First, all of the traffic between the RouterOS L2TP Client and the L2TP server is unencrypted (without the user being made clearly aware), and can be intercepted by eavesdroppers on the wider internet with the relevant access. Privacy is the core expectation of using a VPN, so this is gravely unacceptable behaviour.
By analogy, this bug is similar to if you tell your web browser to go to TLS-encrypted https://www.example.com, but it instead goes to unencrypted http://www.example.com. Now, these days many websites and web servers have measures to ensure that HTTPS is used and HTTP connections never take place. It’s good that webmasters are doing this “for the greater good”, but that doesn’t somehow make it the server’s responsibility – if the client is told to use encryption, it should use encryption. At bare minimum, it should warn the user if an encrypted session is not established and an unencrypted one is going to be used instead. Similarly, while it is certainly a best practice for an L2TP/IPsec server to prevent unencrypted L2TP connections, it’s not their responsibility to the client to do so.
Second, the L2TP authentication process is also unencrypted, which can allow an eavesdropper to compromise the L2TP server and/or network behind it.
In more detail, RouterOS can perform PPP authentication with PAP, MS-CHAP (v1 or v2), or CHAP.
- PAP – The L2TP password is transmitted in the clear, and so is unencrypted. If the PPP authentication process is captured by an eavesdropper, they can easily obtain the L2TP password.
- MS-CHAP (v1 or v2) – These mechanisms have known vulnerabilities. If the PPP authentication process is captured by an eavesdropper, they will be able to crack the password with not much effort.
- CHAP – As far as I know, CHAP does not have any vulnerabilities as such. It does use MD5 as its cryptographic hash function however, which is quicker to crack than other hash algorithms and has known weaknesses. So if the PPP authentication process is captured by an eavesdropper, depending on the quality of the password, they may be able to crack it.
With PAP and MS-CHAP, the password is as good as given to the eavesdropper. With CHAP, it depends on the strength of the password. Overall, an eavesdropper has a much easier time obtaining the L2TP password, which will allow them to impersonate the user to the L2TP server and establish an L2TP tunnel. Depending on the configuration of the L2TP server, this may give them access to internal networks intended to be protected from the outside world.
Proof of concept
The simplest proof of concept involves using two RouterOS instances – one as the L2TP server and one as the L2TP client. The RouterOS L2TP server has to have IPsec either enabled or disabled – it cannot be configured to accept both encrypted and encrypted L2TP connections at the same time – so it is configured with IPsec disabled. An L2TP client with IPsec enabled should thus fail to connect to this server, however after a reboot it does not.
- On the server instance:
- Enable the L2TP server.
- Configure an IP pool of addresses to give out to connecting clients.
- Configure the ppp profile to use this IP pool.
- Configure a PPP username and password.
For example, on the command line:
/ip pool add name=L2TP ranges=192.168.123.10-192.168.123.20 /ppp profile set *FFFFFFFE local-address=192.168.123.1 remote-address=L2TP /interface l2tp-server server set enabled=yes /ppp secret add name=ppp1 password=1234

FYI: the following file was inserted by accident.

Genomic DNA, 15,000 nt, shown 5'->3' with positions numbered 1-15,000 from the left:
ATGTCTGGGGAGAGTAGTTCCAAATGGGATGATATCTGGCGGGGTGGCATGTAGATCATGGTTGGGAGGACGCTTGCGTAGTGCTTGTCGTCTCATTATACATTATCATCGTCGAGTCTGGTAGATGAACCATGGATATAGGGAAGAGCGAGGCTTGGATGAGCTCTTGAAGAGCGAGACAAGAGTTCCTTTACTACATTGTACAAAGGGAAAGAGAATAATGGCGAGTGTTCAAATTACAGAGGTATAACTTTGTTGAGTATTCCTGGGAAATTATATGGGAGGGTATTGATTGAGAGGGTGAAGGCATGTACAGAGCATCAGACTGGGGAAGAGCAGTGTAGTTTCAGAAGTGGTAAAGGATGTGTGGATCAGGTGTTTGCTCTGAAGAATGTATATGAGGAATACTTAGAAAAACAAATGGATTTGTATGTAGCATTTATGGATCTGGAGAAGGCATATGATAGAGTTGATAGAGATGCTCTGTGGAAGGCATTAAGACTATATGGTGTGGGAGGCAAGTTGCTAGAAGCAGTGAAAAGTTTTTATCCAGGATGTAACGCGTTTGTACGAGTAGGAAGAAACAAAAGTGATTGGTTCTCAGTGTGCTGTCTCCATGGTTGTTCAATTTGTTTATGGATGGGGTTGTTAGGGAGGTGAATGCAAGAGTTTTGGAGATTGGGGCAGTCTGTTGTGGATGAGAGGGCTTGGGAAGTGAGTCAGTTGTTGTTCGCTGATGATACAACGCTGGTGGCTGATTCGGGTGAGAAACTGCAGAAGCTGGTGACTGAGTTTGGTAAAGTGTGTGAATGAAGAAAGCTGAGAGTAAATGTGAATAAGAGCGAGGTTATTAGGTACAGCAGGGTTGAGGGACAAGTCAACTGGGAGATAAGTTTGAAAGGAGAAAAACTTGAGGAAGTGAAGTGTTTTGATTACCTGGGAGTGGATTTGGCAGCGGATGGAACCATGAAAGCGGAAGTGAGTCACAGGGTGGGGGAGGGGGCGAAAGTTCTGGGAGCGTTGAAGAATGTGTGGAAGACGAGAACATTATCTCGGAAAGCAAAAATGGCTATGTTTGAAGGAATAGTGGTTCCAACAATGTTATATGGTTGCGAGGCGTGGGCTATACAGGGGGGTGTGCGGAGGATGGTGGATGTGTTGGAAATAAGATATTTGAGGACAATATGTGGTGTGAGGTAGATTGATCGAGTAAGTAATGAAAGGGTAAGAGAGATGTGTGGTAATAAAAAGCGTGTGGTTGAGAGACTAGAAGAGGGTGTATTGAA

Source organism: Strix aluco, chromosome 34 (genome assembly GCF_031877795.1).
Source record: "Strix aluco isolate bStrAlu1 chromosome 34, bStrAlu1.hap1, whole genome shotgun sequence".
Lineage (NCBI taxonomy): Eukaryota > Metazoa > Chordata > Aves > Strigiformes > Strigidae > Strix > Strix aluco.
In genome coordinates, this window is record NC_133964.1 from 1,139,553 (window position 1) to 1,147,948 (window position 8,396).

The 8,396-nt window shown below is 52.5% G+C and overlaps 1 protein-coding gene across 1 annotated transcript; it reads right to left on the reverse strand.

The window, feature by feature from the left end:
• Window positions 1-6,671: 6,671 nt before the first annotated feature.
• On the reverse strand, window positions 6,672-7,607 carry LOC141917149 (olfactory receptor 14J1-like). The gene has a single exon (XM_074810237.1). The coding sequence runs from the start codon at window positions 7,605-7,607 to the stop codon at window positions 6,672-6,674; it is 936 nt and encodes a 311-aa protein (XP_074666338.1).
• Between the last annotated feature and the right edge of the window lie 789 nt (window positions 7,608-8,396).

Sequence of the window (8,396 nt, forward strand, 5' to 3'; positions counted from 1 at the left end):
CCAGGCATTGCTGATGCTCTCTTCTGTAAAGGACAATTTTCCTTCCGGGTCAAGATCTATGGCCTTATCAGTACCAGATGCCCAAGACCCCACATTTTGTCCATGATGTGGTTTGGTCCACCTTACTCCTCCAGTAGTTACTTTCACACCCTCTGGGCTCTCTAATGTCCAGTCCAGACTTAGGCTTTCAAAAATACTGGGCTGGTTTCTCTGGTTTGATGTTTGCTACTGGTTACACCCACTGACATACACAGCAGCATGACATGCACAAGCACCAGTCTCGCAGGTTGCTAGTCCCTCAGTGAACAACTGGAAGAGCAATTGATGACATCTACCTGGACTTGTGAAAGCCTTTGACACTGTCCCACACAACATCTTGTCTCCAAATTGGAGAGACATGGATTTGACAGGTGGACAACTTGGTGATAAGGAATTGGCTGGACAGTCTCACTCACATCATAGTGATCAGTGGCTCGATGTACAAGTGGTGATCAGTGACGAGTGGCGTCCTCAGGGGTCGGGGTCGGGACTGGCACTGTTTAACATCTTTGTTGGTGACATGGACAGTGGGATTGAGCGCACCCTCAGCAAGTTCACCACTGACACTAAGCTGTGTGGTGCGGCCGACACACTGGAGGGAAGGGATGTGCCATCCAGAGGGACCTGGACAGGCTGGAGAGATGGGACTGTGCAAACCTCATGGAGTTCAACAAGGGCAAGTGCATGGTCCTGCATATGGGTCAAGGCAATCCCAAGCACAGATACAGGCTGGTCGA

- On the client instance, configure the L2TP client as follows:
- Configure the IP of the server instance.
- Configure the PPP username and password.
- Enable IPsec and set an IPsec secret.
For example, on the command line, assuming the server instance has IP address 192.168.100.101:
/interface l2tp-client add connect-to=192.168.100.101 disabled=no ipsec-secret=5678 name=l2tp-out1 \ password=1234 use-ipsec=yes user=ppp1
- On the client instance, when you enable the L2TP client interface, the tunnel fails to establish. If you review the logs, you can see that it attempted to establish an IPsec session. If you view IP > IPsec > Policies, you can see that a dynamic IPsec policy has been created to ensure L2TP traffic is encrypted between the client and server. This is working as expected, as the L2TP server is not configured to accept IPsec connections.
- On the client instance, if you disable the client interface, you can see that the IPsec policy is deleted. If you reenable the client interface, it is recreated, and the tunnel still fails to establish. This is working as expected.
- If you reboot the client instance operating system (for example with
/system reboot), when the router starts back up, it will successfully establish the L2TP session. The logs will show no IPsec session. Under IP > IPsec > Policies, no policy has been created. If you capture the traffic from the physical interface and send some traffic through the tunnel, you will be able to see the unencrypted packets encapsulated within L2TP without IPsec encapsulation.
A different proof-of-concept more similar to real-world scenarios can be created using a Linux server using libreswan and xl2tpd, and not including iptables rules on the INPUT chain to drop port 1701 traffic that does not have an IPsec policy. (This script is very useful for creating this configuration – remove any DROP rules for port 1701 after running it). Such a server will accept L2TP connections either with or without IPsec. Configuring the RouterOS L2TP Client correctly with IPsec enabled will establish L2TP/IPsec connections successfully in normal operation, as well as establish unencrypted L2TP connections without IPsec after a reboot.